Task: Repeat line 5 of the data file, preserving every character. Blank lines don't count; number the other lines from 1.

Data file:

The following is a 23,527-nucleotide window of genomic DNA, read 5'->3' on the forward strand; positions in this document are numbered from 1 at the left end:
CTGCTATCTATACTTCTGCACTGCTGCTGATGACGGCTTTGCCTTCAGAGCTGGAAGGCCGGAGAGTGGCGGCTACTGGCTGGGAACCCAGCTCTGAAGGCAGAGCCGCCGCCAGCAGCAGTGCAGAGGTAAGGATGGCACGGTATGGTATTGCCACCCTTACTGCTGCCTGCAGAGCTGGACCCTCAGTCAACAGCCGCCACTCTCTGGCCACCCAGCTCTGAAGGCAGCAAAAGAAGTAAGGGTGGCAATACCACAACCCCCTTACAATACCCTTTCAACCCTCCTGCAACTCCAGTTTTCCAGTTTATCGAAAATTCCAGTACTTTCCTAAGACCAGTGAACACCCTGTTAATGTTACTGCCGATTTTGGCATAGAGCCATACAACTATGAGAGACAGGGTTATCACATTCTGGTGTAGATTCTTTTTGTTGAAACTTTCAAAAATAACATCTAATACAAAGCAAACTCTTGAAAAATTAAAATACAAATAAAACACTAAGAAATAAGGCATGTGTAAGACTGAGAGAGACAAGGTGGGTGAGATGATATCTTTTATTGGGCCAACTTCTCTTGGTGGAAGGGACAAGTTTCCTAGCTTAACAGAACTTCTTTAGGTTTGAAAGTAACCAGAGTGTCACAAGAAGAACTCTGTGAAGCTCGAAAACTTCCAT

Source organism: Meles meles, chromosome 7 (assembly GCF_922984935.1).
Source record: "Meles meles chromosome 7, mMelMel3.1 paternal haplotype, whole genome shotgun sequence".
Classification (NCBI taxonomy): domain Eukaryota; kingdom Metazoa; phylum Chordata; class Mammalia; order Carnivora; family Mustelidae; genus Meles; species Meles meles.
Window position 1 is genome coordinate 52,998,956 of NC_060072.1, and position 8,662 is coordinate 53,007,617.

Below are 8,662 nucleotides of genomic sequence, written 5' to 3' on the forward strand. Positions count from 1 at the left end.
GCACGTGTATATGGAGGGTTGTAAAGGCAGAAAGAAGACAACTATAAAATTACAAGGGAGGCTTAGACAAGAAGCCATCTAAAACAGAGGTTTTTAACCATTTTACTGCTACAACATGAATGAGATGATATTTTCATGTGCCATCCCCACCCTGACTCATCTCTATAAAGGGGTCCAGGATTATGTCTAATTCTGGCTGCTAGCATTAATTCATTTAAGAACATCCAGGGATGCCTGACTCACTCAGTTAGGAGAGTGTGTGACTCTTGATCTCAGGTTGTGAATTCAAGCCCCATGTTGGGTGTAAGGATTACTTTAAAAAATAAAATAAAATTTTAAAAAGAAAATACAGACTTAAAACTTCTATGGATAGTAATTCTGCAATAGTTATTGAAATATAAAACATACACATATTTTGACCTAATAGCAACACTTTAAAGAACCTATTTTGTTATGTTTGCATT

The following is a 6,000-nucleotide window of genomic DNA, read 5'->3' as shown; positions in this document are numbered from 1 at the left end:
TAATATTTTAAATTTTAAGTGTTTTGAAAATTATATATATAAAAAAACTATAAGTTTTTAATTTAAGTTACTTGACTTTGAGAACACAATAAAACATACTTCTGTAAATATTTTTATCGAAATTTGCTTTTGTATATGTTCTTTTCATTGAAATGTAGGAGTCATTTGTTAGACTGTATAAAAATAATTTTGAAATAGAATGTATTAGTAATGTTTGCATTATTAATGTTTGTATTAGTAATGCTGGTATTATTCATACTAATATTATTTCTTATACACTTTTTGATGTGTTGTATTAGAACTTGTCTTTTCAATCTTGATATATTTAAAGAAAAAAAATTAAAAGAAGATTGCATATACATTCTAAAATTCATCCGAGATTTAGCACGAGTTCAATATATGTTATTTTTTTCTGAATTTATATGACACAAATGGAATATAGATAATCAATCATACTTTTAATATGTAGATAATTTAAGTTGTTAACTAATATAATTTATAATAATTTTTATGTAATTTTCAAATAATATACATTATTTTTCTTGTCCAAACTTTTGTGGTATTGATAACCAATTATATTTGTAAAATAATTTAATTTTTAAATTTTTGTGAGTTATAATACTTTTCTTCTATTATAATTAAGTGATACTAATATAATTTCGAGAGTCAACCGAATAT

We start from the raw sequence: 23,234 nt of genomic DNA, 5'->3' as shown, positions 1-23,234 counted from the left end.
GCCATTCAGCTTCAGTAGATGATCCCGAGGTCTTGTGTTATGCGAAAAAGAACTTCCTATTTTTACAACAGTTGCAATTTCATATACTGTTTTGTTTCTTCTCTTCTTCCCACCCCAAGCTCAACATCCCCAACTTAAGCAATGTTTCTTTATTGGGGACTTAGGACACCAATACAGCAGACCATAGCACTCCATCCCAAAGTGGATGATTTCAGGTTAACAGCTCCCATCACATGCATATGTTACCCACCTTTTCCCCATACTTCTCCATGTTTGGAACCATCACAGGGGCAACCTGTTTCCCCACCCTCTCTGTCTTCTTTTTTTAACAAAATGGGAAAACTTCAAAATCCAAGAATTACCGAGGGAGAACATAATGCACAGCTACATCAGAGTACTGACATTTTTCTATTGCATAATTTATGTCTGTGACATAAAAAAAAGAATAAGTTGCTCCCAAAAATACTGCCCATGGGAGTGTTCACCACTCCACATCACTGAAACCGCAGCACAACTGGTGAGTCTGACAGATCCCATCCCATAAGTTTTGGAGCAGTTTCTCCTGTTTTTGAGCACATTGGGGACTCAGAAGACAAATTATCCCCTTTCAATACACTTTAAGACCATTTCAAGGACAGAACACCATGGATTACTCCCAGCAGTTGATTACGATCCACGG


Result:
Classification (NCBI taxonomy): domain Eukaryota; kingdom Metazoa; phylum Chordata; class Mammalia; order Carnivora; family Mustelidae; genus Meles; species Meles meles.